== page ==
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    Russia's Press Freedom Ranking Upgraded – Report

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    Russia jumped one position in the 2012 Press Freedom report by the Washington-based Freedom House think tank, from 173th in 2011, but is still ranked on par with Azerbaijan and Zimbabwe.

    Russia jumped one position in the 2012 Press Freedom report by the Washington-based Freedom House think tank, from 173th in 2011, but is still ranked on par with Azerbaijan and Zimbabwe.

    Russia was upgraded to 172nd position in the Global Press Freedom ranking mainly due to increase in use of the internet, social media, and satellite television which disseminated reports by the state-run media during the December parliamentary elections and subsequent protests, the report, published on Tuesday, said.

    The country however retained its “Not Free” category with “the use of a pliant judiciary to prosecute independent journalists, impunity for the physical harassment and murder of journalists, and continued state control or influence over almost all traditional media outlets.”

    Freedom House also said that among the major trends that affected the global freedoms in 2012 were growing popularity of new media outlets which were “effective at disseminating news of government abuses and mobilizing civic action against illiberal regimes.”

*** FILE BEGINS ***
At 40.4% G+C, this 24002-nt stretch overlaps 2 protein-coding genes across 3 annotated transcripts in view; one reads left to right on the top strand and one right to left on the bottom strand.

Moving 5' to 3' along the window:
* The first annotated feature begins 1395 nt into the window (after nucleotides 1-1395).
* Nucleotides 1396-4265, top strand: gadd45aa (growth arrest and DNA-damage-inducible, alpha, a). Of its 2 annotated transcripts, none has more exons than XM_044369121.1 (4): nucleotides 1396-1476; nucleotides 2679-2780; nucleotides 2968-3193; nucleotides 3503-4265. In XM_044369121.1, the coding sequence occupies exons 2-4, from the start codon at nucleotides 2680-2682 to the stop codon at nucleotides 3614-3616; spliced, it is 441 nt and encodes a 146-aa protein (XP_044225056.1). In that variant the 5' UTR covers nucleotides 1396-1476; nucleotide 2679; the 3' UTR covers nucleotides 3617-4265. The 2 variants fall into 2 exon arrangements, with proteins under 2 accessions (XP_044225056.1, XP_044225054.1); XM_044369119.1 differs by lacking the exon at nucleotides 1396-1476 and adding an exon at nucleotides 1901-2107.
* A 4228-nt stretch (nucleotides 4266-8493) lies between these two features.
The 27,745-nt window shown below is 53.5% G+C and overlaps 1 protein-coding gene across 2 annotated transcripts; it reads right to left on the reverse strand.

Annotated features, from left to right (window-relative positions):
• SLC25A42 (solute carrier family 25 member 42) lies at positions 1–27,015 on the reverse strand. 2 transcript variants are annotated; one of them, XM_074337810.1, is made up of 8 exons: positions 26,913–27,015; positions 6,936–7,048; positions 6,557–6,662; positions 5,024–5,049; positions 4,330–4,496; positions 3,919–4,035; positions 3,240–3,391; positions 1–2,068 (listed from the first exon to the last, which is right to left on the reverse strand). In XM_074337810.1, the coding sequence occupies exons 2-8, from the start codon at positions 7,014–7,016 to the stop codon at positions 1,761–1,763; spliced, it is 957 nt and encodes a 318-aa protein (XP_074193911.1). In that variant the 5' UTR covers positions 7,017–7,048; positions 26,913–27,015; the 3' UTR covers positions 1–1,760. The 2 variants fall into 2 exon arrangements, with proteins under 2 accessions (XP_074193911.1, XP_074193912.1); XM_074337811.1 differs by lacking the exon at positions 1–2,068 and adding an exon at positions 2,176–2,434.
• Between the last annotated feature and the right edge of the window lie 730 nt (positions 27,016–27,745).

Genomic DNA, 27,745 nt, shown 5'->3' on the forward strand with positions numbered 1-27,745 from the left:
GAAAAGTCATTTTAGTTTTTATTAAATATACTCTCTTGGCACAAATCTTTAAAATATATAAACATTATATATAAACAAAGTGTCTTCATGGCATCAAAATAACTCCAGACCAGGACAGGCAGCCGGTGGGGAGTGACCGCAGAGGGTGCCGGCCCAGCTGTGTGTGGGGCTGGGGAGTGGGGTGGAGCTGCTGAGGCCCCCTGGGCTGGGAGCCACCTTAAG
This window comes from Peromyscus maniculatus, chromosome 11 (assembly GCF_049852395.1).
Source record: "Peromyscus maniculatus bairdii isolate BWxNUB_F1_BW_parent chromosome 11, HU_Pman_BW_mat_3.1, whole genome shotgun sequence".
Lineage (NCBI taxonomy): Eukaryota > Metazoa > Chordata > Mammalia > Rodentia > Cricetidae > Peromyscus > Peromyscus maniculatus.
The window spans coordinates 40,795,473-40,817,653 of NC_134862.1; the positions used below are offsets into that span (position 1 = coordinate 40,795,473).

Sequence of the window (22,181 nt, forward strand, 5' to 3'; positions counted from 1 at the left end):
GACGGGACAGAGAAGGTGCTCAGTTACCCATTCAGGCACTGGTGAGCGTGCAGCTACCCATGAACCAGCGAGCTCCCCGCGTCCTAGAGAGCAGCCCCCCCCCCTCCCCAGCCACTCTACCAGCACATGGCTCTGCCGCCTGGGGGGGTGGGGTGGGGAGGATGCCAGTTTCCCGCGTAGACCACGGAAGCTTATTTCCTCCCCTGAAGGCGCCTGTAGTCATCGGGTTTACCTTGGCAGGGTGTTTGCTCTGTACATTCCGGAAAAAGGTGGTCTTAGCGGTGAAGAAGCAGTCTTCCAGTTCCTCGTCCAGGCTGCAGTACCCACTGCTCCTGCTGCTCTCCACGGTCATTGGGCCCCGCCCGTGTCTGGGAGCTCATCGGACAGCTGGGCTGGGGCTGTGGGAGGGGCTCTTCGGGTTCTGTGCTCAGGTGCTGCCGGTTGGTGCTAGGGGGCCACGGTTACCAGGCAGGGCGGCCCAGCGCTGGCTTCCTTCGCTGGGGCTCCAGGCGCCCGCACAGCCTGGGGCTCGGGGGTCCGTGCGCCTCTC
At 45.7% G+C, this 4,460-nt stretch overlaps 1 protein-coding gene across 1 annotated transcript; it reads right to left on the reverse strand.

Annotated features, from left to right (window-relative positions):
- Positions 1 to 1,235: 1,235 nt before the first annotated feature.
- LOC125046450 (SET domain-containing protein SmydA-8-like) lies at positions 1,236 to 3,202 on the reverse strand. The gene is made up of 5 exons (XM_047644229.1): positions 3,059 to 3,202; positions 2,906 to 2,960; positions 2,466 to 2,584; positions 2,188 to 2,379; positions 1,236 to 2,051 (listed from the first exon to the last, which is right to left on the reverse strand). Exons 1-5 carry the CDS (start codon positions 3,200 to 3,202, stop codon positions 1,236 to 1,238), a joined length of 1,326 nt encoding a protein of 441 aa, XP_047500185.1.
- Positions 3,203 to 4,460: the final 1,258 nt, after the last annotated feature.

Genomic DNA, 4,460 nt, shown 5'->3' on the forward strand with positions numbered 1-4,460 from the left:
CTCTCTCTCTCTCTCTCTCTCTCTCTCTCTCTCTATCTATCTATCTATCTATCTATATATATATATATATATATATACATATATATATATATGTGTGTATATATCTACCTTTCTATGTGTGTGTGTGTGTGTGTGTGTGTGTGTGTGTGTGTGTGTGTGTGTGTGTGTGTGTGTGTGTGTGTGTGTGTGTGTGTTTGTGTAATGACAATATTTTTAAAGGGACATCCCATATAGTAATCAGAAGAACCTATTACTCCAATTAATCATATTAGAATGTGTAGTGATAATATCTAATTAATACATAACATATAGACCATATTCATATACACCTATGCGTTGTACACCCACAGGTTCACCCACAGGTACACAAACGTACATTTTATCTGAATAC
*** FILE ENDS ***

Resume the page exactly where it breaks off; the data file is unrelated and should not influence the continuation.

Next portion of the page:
However the new media “play a much less significant role in the construction of democratic institutions, especially in societies where most of the population still gets its information from state-controlled broadcast outlets,” the report said.

    Last December’s disputed parliamentary polls, which triggered mass anti-government protests in Moscow and St. Petersburg, contributed to the rise in popularity of independent media outlets, including online and opposition-minded Dozhd TV channel, a news web site featuring user-generated content, Ridus.ru and others.

    The unprecedented show of dissent saw President Dmitry Medvedev propose in December 2011 a bill of reforms, which included among others a creation of a public TV station that would be free of Kremlin control.

     

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